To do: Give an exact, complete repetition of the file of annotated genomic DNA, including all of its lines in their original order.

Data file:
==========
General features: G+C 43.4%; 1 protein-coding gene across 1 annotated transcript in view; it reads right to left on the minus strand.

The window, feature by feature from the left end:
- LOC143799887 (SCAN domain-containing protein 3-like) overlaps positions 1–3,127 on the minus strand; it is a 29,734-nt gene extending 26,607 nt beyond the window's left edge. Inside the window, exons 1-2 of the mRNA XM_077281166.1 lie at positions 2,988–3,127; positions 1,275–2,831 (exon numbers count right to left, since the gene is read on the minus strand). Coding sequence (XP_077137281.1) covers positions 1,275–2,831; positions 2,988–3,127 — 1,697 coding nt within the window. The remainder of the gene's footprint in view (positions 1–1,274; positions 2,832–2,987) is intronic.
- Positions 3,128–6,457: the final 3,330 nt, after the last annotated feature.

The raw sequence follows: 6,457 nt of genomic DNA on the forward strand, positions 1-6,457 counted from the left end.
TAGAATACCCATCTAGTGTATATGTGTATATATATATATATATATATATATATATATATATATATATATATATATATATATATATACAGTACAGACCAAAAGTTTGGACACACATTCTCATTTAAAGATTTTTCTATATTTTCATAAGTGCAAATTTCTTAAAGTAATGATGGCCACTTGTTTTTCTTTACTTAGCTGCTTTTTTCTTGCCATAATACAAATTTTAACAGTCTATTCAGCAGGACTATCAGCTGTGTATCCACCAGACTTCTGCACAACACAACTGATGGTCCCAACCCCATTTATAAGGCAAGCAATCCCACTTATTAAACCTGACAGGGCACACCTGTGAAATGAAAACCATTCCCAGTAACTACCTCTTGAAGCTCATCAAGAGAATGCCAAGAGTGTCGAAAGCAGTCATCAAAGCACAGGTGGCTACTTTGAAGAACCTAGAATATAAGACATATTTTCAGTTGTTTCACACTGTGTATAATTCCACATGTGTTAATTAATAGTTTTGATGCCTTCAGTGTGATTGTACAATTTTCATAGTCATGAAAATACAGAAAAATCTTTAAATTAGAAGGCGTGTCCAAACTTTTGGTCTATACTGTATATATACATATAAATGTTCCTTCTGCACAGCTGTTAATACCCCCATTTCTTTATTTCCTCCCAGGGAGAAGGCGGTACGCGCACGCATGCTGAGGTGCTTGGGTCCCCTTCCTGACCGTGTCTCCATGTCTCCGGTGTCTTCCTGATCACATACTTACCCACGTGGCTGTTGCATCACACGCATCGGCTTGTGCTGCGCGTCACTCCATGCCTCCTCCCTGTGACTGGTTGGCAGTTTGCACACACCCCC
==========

General features: G+C 43.4%; 1 protein-coding gene across 1 annotated transcript in view; it reads right to left on the minus strand.

The window, feature by feature from the left end:
- LOC143799887 (SCAN domain-containing protein 3-like) overlaps positions 1–3,127 on the minus strand; it is a 29,734-nt gene extending 26,607 nt beyond the window's left edge. Inside the window, exons 1-2 of the mRNA XM_077281166.1 lie at positions 2,988–3,127; positions 1,275–2,831 (exon numbers count right to left, since the gene is read on the minus strand). Coding sequence (XP_077137281.1) covers positions 1,275–2,831; positions 2,988–3,127 — 1,697 coding nt within the window. The remainder of the gene's footprint in view (positions 1–1,274; positions 2,832–2,987) is intronic.
- Positions 3,128–6,457: the final 3,330 nt, after the last annotated feature.

The raw sequence follows: 6,457 nt of genomic DNA on the forward strand, positions 1-6,457 counted from the left end.
TAGAATACCCATCTAGTGTATATGTGTATATATATATATATATATATATATATATATATATATATATATATATATATATATATATACAGTACAGACCAAAAGTTTGGACACACATTCTCATTTAAAGATTTTTCTATATTTTCATAAGTGCAAATTTCTTAAAGTAATGATGGCCACTTGTTTTTCTTTACTTAGCTGCTTTTTTCTTGCCATAATACAAATTTTAACAGTCTATTCAGCAGGACTATCAGCTGTGTATCCACCAGACTTCTGCACAACACAACTGATGGTCCCAACCCCATTTATAAGGCAAGCAATCCCACTTATTAAACCTGACAGGGCACACCTGTGAAATGAAAACCATTCCCAGTAACTACCTCTTGAAGCTCATCAAGAGAATGCCAAGAGTGTCGAAAGCAGTCATCAAAGCACAGGTGGCTACTTTGAAGAACCTAGAATATAAGACATATTTTCAGTTGTTTCACACTGTGTATAATTCCACATGTGTTAATTAATAGTTTTGATGCCTTCAGTGTGATTGTACAATTTTCATAGTCATGAAAATACAGAAAAATCTTTAAATTAGAAGGCGTGTCCAAACTTTTGGTCTATACTGTATATATACATATAAATGTTCCTTCTGCACAGCTGTTAATACCCCCATTTCTTTATTTCCTCCCAGGGAGAAGGCGGTACGCGCACGCATGCTGAGGTGCTTGGGTCCCCTTCCTGACCGTGTCTCCATGTCTCCGGTGTCTTCCTGATCACATACTTACCCACGTGGCTGTTGCATCACACGCATCGGCTTGTGCTGCGCGTCACTCCATGCCTCCTCCCTGTGACTGGTTGGCAGTTTGCACACACCCCC